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these huge screens. liz: they're called fablets we showed them to you at three days in the valley a year ago. by the way that is coming up in sent. our special exclusive coverage. the president's summer vacation has come to an end and he is back in washington today. his next big decision, who will take over from ben bernanke as federal reserve chairman. ashley: among the favorites are janet yellen and larry summers but there are a couple of dark ill the president choose? peter barnes, man in washington, d.c. with the latest. peter? >> ashley and liz, the president in his first day back from his vacation meeting with all major financial regulators at the white house including federal reserve chairman ben bernanke. here are six of the eight and on his way out, gary gensler, the chairman of the c ftc, we asked him how it went, he said, good meeting about financial regulation. that was it. we didn't get any comments from any of these folks. this is the fifth anniversary of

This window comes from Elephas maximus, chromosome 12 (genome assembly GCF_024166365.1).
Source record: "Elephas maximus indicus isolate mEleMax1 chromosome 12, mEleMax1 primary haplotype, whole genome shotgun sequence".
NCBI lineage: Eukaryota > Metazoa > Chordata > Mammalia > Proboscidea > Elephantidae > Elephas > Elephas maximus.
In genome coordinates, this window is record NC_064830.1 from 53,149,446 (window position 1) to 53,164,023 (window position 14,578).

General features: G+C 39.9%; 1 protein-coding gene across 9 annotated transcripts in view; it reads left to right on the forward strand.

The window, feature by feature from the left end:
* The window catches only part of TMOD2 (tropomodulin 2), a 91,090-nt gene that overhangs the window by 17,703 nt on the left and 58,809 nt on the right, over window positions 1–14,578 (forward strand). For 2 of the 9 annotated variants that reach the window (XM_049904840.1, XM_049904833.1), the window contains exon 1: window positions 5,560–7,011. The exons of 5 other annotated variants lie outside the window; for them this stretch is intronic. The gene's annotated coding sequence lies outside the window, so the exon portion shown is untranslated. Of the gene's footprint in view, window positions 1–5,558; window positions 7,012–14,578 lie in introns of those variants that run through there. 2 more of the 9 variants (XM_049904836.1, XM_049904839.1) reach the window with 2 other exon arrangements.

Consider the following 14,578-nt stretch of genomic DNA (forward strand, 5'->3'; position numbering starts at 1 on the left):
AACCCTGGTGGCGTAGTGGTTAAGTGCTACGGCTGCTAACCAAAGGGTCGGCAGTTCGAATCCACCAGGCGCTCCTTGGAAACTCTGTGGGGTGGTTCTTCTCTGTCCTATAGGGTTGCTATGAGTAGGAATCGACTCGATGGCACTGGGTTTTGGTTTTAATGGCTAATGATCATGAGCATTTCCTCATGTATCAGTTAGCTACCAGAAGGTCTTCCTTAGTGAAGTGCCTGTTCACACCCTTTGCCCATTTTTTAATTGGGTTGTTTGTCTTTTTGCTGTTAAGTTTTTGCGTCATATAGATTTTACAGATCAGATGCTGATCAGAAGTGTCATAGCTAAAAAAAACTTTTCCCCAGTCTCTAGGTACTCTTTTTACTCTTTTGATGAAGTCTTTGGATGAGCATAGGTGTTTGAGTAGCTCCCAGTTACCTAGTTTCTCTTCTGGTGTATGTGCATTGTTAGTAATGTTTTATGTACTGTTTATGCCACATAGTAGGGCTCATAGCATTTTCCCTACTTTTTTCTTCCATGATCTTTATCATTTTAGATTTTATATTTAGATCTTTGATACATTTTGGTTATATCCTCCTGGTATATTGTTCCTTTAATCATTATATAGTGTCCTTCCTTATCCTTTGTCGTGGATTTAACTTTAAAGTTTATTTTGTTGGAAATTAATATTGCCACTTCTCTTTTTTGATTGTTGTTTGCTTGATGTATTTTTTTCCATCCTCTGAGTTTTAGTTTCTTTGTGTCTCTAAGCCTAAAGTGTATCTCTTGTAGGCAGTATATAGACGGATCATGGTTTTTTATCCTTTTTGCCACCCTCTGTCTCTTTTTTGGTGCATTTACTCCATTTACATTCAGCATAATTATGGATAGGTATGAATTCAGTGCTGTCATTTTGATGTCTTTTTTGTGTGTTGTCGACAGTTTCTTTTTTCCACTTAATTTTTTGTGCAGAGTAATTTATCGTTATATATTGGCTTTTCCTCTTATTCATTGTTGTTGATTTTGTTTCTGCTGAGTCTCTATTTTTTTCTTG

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the financial crisis this september. this past july was the third anniversary of dodd-frank financial reform. part of the meeting was about this, 398 required rule-makings under dodd-frank. 15 have been met with finalized rules but regulators have another 113 where rules have just been proposed and 127 where no rule making has been proposed. they are behind on all of this. and then, as to whether larry summers, the president's former economic advisor or janet yellen, current vice-chair of the fed will get the top job? well it looks like it is summers to lose according to sources because he remains very close to the president. >> the president can put only one person who can act independently in charge of the federal reserve bank. he will want it to be someone he might not agree with on everything he at least will know